Roman And Latin League - Earliest Struggles
( Originally Published 1910 )
Several races claim precedence as sponsors for Rome: the Latins in almost every field; the Sabines in a number of religious institutions and primitive agricultural customs ; the Etruscans in ritual augury and cult, in the advanced manners and customs of civilization. Each race has found modern protagonists, but Latin preponderance had seemed quite secure until the last decade, when the results of excavations, slowly digested. have been tending to show how close was the union with the neighboring cities of Southern Etruria, even before the Etruscan kings of Rome, and also how direct, in some ways, the influence of archaic Greece.
The safest conclusion now seems to be that Rome was fairly representative of the cosmopolitanism of the Italic race, especially of its Latin section. Not long after her emergence as a city in the eighth century, she began to come to the fore as the emporium of the Latins, breaking gradually through the original bounds of her tiny territory, which did not extend on any side over five or six miles beyond her walls. On the west the Tiber formed a natural boundary which she hardly passed for centuries, for beyond it loomed, only twelve miles away, powerful Veii, richest, perhaps of the Etruscan cities, forming the apex of a threatening triangle, whose base was marked, on one side, by Caere near the sea-coast and, on the other, by Capena and Falerii flanked by the mass of Mt. Soracte.
But on the north Rome could expand, after a while, beyond the Anio, and eastward to the Alban hills, across a belt of minor towns, all of the Latin race. She also soon reached the sea-coast, on the south, at Ostia. The two earlier cities to which traditions most closely bound her, both of them Latin, were Lanuvium, in this sea-belt, her sacred Mecca, which she always treated with reverence; and Alba, her political fountain head, leader of the Latin league, whom necessity obliged her to ruthlessly destroy so as to secure her place. This gradual extension of Rome's limits meant, of course, the absorption of the smaller and weaker adjoining cantons. At first this was often done by the destruction of the town, the annexation of its territory, and the transfer of part at least of its population to Rome ; for example, in the majority of such towns as Politorium, Tellene, Ficana, Antemnae, Caenina, Collatia and Medullia, most of them in the region of the Anio. But when the population of Rome was sufficiently large not to re-quire this expedient, the towns were allowed to exist with their territory reduced or else they retained, under a sort of protectorate, their local autonomy. In some cases the struggle for independence of these early Latin towns was long: it was so with Gabii, which held the district between the Alban mount and the Anio.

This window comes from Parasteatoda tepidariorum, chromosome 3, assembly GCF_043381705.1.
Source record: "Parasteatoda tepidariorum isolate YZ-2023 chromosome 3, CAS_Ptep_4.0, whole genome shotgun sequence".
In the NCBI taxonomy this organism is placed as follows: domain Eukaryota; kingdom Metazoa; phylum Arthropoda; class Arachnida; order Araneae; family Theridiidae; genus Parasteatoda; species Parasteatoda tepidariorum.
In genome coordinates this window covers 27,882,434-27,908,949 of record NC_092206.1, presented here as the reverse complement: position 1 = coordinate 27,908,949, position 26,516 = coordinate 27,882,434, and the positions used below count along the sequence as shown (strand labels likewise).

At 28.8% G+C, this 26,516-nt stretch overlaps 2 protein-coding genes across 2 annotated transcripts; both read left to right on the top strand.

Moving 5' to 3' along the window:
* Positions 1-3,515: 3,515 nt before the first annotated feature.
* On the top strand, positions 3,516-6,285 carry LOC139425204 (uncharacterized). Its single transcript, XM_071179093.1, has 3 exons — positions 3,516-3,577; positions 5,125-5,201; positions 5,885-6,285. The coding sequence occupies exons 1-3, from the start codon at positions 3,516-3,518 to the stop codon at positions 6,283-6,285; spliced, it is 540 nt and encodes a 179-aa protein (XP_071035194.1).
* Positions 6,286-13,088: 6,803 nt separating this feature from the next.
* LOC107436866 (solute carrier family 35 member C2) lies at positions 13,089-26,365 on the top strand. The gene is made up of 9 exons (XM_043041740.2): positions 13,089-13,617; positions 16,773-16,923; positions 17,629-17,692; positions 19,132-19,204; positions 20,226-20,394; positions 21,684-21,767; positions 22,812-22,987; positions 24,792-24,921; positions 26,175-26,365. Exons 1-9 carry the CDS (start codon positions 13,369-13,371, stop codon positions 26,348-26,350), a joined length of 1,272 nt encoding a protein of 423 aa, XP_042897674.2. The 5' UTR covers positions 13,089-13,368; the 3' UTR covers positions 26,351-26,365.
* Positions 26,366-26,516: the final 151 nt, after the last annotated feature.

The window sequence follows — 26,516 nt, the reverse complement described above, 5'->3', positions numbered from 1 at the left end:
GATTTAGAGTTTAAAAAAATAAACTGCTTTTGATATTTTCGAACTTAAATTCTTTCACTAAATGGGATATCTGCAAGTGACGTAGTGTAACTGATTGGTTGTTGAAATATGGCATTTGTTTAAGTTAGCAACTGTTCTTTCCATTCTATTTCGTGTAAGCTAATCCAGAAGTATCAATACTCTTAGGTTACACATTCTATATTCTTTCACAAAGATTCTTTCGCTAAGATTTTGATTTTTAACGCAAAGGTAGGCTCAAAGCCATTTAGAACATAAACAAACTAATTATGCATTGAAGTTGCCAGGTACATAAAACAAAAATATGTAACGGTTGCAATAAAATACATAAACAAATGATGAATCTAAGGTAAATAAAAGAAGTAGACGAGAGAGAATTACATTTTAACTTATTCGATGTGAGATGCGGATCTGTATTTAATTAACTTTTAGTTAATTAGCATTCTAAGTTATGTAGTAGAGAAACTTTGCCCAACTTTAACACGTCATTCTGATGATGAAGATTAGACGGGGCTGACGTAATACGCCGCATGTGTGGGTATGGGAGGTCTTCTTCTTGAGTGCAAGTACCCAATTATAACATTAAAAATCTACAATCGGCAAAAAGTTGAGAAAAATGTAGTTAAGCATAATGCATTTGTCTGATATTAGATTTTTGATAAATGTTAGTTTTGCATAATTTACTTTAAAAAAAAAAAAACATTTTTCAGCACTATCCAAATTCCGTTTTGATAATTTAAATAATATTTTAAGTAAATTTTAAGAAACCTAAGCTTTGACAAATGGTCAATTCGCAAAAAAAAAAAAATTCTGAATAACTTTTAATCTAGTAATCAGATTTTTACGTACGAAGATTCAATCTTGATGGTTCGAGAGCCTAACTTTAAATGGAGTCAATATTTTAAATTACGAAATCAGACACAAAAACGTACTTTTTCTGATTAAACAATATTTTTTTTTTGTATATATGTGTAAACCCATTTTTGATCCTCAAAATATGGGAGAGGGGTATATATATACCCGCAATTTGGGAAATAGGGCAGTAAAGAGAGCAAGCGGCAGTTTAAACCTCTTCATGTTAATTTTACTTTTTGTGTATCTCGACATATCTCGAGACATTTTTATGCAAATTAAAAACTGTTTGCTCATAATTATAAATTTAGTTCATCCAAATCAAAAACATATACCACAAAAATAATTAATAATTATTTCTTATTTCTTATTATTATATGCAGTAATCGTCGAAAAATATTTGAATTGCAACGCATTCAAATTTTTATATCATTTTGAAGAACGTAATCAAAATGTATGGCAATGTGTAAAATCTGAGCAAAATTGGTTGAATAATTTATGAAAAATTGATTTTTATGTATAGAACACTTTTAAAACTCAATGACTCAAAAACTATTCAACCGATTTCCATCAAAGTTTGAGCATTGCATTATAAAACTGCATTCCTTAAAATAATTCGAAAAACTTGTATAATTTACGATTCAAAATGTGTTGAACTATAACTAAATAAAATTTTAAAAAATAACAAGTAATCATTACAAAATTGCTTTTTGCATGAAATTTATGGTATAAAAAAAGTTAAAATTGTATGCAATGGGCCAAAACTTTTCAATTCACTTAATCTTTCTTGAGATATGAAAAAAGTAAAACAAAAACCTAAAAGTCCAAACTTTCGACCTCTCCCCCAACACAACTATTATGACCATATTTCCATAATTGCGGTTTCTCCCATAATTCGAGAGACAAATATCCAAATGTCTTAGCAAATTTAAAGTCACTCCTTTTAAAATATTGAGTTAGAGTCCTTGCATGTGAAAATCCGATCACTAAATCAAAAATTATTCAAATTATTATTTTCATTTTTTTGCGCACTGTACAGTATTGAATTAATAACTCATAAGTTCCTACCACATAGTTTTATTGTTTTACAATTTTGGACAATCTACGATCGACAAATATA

Rome did not merely join one of the confederacies of racial origin into which Italy was then largely divided. The Etruscans had their loose union of twelve cities; the Latins theirs of thirty.'' The Hernicans had a league ; so, possibly, had the Umbrians and the Samnites. But Rome was of, and yet not in, the Latin league, maintaining her independence of action and exercising a special authority. The earliest authentic document in Roman history, Rome's treaty with Carthage, shows that in 509, when her early power had reached its first zenith under the Tarquins, her protectorate extended down the entire coast of Latium, as far as Terracina and Circeii, and we may conclude that it had spread inland to a similar extent. The Latin federation had then reached the point of an offensive and defensive alliance with Rome.
At about this time came an historic crisis of whose causes and extent we know but little. During the seventh and sixth centuries the Etruscans had been extending their dominion. Starting from the neighborhood of the Ciminian mountain, not far from Viterbo, in what we call Central Etruria, where they had been incubating for centuries, they had begun to steadily attack and annex the existing Italic communities of central Italy, penetrating first to the Mediterranean seaboard on one side and to the valley of the Tiber on the other; then crossing it eastward into Umbria as far as the Tiber. Whether they also pushed northward to the Po valley and reached almost to the Alps at this time, or whether their northern settlements, like Bologna (Pelsina), were remnants of their earlier immigration across the Alps is one of the problems we apparently cannot yet solve. They seem not to have reached Umbria until early in the sixth century. What became of the populations they conquered we do not know, but it seems likely that they existed as subject races under an Etruscan military aristocracy. Such cities as Caere and Falerii, which the Romans always regarded as Hellenic, seem not to have been radically changed by the Etruscan conquest. The wealthy Tarquinii and Clusium, whose Porsenna supported the exiled kings, were among the leading Etruscan opponents of the newly established Roman republic, as well as the nearer Veii, but the friendship of Caere certainly betrays a more than superficial brotherhood with Rome. Even on the coast south of Rome, in the Volscian and Campanian territory, the Etruscans had, through maritime and commercial superiority, gained a strong foothold and their fleets in union with the Phoenicians had acquired control of the commerce of this part of the Mediterranean. They seemed to be closing in around Rome.